Dear Reader,

Once upon a time, humility was a sought-after trait. Our grandparents understood that if we didn’t develop a humble, selfless nature, then arrogance and self-centeredness would consume us. It wasn’t the loudest, boldest or overconfident individual who was most admired, but someone with inner dignity, refinement and modesty.

A dictionary definition of humility is: “a modest or low view of one’s own importance.” Examples given are: “Letting someone ahead of you in line when you see they are in a hurry” or “an athlete who credits his success to his teammates, even though he has great skill.”

Then our generation came along, and we realized that humility had a real down side. If someone has a “low view of his own importance,” always crediting others, he wouldn’t develop ambition. If we think we’re “lowly,” why even work towards improvement?

So a new trend started: Parents and educators began telling their children how special, worthy and unique they are. Self-esteem became the key to success in life.

The down side to this wash of self-esteem is that it leads to the preoccupation of the self. Social scientists now claim that narcissism has become “a modern epidemic” demonstrated by people needing excessive admiration and approval, while showing disregard for other people’s sensitivities. Coupled with a society that prizes fame, wealth and celebrity, we create people who seek only what they feel is best for them.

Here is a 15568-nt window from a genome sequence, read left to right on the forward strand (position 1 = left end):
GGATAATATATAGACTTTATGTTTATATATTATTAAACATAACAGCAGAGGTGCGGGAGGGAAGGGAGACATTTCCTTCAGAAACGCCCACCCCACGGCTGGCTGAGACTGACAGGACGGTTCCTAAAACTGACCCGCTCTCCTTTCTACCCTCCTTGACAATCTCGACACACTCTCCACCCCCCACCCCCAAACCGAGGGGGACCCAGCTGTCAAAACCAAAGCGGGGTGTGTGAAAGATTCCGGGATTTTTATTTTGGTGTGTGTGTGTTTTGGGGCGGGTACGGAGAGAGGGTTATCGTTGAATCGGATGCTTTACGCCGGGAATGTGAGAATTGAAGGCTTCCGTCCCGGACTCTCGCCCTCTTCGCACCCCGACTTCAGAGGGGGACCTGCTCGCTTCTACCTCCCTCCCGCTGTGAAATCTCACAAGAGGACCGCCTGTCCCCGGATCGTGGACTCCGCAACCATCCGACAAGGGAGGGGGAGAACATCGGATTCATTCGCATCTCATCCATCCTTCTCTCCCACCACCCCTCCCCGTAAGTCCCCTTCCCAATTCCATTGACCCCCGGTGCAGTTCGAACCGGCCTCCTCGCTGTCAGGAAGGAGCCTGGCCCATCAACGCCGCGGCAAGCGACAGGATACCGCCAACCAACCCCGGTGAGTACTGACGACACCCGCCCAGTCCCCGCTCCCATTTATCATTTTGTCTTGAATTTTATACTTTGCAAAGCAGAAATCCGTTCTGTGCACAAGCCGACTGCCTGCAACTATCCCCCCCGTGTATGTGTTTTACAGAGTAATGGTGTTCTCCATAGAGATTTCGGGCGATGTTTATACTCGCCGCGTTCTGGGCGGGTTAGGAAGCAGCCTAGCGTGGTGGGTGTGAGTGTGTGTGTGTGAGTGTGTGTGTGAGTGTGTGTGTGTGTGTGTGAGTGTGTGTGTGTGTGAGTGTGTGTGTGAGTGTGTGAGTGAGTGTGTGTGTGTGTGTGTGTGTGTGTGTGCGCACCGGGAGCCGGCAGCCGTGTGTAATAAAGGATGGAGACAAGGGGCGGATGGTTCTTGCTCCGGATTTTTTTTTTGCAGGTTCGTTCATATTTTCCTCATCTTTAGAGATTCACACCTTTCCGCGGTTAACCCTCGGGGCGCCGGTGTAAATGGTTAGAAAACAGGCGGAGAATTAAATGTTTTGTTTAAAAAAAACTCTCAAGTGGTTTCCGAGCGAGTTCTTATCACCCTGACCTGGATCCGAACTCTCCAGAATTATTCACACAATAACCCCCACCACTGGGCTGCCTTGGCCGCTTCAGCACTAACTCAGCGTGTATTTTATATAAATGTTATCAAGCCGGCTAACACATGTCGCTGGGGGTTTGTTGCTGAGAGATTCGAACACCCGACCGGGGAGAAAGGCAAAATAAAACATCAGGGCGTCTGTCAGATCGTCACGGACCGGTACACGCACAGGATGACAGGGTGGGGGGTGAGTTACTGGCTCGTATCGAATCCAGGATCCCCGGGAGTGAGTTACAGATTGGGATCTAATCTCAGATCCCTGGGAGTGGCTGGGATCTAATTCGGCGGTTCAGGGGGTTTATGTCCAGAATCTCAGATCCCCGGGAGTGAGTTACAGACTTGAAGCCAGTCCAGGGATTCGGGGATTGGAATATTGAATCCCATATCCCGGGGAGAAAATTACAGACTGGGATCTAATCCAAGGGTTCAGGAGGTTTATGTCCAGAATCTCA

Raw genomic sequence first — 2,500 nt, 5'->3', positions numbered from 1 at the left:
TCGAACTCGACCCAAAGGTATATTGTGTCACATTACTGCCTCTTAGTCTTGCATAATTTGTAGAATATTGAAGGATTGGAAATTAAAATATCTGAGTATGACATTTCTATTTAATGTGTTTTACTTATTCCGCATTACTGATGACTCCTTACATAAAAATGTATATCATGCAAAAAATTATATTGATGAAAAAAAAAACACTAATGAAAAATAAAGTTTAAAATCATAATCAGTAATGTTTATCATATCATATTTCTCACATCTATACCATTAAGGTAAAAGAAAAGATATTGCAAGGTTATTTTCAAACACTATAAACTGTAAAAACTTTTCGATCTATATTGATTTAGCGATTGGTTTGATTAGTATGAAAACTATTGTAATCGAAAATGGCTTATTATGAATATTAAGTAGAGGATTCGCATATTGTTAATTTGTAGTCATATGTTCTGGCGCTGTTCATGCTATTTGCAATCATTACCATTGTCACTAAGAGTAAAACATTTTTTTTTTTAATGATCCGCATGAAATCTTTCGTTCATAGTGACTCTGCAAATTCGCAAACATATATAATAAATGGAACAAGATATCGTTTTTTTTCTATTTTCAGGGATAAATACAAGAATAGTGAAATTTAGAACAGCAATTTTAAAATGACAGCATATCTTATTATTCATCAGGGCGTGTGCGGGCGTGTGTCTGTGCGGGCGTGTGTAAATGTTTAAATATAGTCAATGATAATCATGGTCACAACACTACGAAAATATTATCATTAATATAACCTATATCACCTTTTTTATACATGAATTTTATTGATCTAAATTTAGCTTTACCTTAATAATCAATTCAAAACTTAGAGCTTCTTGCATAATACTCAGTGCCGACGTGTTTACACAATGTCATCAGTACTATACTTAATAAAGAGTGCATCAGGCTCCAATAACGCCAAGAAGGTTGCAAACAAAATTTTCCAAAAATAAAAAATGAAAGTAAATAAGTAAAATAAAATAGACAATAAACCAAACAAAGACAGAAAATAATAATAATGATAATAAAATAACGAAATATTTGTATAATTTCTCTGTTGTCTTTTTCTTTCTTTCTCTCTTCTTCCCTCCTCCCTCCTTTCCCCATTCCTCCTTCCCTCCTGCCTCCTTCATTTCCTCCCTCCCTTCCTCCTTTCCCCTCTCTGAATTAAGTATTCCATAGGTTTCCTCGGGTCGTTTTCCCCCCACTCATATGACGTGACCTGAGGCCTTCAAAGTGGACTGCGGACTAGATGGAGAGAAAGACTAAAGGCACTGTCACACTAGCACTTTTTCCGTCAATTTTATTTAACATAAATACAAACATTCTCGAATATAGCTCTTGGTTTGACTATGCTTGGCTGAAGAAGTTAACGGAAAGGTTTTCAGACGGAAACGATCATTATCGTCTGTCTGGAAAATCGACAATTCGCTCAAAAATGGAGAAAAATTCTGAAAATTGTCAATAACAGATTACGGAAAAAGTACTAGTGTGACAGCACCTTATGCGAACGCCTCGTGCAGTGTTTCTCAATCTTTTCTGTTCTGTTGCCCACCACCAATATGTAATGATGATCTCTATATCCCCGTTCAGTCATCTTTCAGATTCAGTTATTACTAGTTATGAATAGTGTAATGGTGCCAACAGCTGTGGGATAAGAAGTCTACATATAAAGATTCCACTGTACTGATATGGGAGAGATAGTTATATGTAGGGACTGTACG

So which values should we be inculcating within ourselves and our children?

In his book of Tanya, the Alter Rebbe—Rabbi Schneur Zalman of Liadi—addresses this dilemma.

The sages taught that before we were born, we needed to take an oath: “Be righteous. Don’t be wicked. Yet, even if the entire world tells you that you are righteous, think of yourself as though you are wicked.”

But this requires clarification, because it says in “The Ethics of the Fathers: to “never consider yourself wicked?”

Furthermore, if a person considers himself wicked, he will be disheartened and won’t be able to serve G‑d with joy. On the other hand, if he does not become depressed from this, he could come to treat life irreverently, G‑d forbid.

So, should we feel humbled and lowly (“wicked”), or will this just cause us to not treat life seriously?

The Alter Rebbe goes on to explains that every person is born with a G‑dly soul that has unbounded potential and can help us become the greatest spiritual beings. We also have an animalistic soul that seeks self-preservation and needs taming, or it can bring us to the lowest form of selfishness.

So it seems that we need to redefine humility and self-esteem. Self-esteem isn’t about self-aggrandizement, just as humility isn’t about feeling “lowly or unimportant.”

Realize your greatness, but recognize that your talent, abilities and your highest worth stems from the powerful, unlimited G‑dly soul that G‑d gave you. Feel humbled in appreciating your enormous, unbounded potential and your responsibility to use your gift to create heaven on earth.

Our greatness and humility must be intertwined, stemming precisely from our connection to the Infinite—and our duty to make our world more G‑dly.

Chana Weisberg
Editor, TJW